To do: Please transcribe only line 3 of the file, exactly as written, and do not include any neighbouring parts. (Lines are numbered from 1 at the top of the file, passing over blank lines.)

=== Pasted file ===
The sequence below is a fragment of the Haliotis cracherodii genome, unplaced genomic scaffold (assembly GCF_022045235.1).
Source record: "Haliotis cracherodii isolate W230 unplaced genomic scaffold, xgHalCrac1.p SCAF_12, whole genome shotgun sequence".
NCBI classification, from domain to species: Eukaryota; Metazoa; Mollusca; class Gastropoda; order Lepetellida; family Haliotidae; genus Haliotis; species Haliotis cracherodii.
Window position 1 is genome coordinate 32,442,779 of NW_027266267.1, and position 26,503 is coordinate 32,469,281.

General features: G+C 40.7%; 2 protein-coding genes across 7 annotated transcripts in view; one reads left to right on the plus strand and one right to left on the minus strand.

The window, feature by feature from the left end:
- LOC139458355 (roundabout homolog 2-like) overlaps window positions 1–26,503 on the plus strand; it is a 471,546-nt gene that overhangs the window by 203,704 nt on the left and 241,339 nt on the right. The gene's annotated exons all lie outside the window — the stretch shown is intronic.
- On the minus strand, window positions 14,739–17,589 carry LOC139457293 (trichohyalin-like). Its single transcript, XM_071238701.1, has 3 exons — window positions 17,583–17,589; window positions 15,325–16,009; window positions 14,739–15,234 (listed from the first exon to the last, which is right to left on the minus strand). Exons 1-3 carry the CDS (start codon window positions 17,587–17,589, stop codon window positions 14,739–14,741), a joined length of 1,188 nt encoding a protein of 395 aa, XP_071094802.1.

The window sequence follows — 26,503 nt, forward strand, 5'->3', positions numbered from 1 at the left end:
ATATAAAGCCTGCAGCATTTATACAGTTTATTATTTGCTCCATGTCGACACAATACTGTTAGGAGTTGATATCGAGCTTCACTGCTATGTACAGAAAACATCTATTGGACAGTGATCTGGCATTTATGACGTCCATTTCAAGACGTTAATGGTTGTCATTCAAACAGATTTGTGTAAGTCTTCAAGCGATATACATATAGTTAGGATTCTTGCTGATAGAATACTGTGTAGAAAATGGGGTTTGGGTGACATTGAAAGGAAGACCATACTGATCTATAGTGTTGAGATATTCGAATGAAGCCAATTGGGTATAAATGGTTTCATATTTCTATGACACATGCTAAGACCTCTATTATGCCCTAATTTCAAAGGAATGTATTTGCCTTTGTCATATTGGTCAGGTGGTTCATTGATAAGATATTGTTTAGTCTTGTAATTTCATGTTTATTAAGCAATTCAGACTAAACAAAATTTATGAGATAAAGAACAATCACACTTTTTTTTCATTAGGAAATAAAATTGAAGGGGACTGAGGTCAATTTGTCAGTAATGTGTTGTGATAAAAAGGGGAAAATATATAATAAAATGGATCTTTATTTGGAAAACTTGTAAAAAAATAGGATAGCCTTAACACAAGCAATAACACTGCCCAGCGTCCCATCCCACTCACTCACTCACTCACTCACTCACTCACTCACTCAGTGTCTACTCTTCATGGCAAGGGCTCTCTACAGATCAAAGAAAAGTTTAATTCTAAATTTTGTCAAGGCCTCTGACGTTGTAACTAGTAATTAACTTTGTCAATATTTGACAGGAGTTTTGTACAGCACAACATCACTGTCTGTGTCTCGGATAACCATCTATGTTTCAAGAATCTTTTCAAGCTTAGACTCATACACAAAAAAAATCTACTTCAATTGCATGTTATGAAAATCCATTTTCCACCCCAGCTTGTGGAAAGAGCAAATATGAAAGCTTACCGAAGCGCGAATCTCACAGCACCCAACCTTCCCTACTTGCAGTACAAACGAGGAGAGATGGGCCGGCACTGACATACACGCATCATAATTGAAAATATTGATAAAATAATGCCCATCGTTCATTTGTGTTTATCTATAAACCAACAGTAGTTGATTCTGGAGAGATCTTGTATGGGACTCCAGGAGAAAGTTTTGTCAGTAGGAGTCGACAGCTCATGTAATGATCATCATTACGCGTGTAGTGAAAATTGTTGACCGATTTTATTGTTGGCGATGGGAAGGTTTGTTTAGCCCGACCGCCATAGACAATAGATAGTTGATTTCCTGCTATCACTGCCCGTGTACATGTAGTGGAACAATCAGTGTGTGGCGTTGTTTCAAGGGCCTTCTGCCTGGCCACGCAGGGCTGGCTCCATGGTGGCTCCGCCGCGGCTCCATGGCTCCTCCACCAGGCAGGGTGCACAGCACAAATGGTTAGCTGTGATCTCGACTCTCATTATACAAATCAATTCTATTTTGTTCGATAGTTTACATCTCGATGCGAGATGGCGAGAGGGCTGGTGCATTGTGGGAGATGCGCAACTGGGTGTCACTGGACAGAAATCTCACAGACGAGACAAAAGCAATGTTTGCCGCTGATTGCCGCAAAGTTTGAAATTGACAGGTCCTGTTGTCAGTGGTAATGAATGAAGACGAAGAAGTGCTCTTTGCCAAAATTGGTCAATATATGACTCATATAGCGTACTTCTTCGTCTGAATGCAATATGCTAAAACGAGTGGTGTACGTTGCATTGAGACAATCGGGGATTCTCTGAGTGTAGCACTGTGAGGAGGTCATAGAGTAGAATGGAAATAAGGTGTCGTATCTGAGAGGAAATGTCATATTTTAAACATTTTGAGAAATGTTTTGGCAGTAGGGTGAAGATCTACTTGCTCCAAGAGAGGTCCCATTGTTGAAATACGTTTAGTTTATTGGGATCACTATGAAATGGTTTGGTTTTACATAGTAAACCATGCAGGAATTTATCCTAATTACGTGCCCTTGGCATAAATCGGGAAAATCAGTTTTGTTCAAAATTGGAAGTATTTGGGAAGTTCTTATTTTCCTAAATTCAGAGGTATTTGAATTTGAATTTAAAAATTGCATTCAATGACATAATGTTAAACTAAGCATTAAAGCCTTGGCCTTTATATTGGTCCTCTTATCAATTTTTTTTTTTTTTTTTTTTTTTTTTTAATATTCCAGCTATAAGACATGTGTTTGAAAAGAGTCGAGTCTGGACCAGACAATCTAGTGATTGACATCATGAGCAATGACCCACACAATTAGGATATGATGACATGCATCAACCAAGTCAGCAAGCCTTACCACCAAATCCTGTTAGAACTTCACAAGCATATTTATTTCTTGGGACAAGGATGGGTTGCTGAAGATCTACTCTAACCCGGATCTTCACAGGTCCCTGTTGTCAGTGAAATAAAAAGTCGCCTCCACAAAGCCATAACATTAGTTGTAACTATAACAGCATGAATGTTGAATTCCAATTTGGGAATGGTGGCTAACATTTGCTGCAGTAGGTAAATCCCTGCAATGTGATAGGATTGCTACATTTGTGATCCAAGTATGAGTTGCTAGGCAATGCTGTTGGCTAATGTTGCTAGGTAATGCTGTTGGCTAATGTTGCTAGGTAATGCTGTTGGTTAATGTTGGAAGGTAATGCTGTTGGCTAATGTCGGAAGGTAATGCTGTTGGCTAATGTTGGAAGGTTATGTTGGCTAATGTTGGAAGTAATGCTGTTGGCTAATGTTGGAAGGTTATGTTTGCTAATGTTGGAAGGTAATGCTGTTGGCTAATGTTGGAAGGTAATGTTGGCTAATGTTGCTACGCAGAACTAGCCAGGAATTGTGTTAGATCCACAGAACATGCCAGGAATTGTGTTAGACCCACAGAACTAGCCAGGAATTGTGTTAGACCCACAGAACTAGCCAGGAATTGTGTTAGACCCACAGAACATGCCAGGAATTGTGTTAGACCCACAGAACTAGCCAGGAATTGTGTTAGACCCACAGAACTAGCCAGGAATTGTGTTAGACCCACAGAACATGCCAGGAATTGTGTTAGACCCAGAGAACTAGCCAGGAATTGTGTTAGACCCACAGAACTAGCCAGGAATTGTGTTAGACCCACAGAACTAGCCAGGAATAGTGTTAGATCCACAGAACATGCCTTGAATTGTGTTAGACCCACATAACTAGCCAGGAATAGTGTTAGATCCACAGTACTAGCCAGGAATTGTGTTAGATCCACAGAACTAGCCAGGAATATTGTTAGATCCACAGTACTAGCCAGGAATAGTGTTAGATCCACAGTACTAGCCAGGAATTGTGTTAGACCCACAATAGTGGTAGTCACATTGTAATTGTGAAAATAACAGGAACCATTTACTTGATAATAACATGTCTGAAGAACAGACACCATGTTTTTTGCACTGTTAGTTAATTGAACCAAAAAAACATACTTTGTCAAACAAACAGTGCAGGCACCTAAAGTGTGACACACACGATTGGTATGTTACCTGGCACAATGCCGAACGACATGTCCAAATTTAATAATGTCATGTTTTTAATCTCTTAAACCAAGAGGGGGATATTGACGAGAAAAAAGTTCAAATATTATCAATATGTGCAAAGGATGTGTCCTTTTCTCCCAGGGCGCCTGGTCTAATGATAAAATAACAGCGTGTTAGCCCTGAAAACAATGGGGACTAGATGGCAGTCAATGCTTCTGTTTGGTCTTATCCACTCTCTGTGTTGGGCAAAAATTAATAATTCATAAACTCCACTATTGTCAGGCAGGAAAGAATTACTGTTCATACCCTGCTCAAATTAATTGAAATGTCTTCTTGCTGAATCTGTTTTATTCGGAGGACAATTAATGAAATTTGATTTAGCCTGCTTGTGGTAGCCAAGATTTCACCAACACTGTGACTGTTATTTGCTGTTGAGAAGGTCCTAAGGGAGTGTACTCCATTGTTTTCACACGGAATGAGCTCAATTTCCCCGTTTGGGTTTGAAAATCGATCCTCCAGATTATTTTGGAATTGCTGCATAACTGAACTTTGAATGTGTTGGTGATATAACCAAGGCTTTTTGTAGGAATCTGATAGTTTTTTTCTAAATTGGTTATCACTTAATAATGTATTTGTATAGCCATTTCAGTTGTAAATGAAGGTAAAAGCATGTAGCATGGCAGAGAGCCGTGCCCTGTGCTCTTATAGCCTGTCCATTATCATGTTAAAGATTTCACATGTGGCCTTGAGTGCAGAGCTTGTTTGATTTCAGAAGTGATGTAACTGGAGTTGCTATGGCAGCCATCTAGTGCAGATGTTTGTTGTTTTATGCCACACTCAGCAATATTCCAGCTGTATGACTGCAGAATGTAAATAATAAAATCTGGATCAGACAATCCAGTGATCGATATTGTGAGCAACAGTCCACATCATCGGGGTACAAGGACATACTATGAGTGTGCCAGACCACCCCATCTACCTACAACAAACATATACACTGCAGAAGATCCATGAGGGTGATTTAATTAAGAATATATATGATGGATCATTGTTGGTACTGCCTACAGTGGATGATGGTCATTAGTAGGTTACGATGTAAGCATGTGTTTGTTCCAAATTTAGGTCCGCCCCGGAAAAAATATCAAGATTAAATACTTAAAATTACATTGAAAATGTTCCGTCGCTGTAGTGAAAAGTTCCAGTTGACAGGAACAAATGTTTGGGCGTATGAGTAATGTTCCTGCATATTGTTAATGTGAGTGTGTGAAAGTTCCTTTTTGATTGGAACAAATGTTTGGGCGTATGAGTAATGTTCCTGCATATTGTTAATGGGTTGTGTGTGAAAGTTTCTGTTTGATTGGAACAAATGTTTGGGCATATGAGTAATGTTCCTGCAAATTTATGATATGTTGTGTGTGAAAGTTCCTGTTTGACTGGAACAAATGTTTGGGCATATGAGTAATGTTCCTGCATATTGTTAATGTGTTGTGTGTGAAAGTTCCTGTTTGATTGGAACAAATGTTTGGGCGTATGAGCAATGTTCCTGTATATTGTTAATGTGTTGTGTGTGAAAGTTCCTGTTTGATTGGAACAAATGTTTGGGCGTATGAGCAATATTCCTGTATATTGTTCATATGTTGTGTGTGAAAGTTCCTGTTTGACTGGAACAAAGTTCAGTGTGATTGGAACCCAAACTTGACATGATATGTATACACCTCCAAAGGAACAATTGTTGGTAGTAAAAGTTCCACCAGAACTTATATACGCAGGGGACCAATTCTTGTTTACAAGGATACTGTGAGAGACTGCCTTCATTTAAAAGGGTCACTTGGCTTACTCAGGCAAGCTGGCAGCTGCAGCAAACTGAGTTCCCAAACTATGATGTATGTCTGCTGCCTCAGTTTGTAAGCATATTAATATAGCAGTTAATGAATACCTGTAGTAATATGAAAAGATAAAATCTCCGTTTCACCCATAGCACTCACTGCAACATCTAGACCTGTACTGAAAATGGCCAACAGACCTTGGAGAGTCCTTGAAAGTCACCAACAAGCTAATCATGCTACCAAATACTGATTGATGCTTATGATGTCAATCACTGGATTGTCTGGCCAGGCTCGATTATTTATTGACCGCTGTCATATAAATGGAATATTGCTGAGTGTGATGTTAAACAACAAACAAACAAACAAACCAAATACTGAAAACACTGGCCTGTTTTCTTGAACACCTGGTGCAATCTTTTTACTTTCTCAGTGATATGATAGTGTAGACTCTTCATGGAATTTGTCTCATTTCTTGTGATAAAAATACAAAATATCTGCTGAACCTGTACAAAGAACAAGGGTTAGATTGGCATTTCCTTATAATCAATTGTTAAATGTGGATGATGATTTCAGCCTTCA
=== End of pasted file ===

NCBI classification, from domain to species: Eukaryota; Metazoa; Mollusca; class Gastropoda; order Lepetellida; family Haliotidae; genus Haliotis; species Haliotis cracherodii.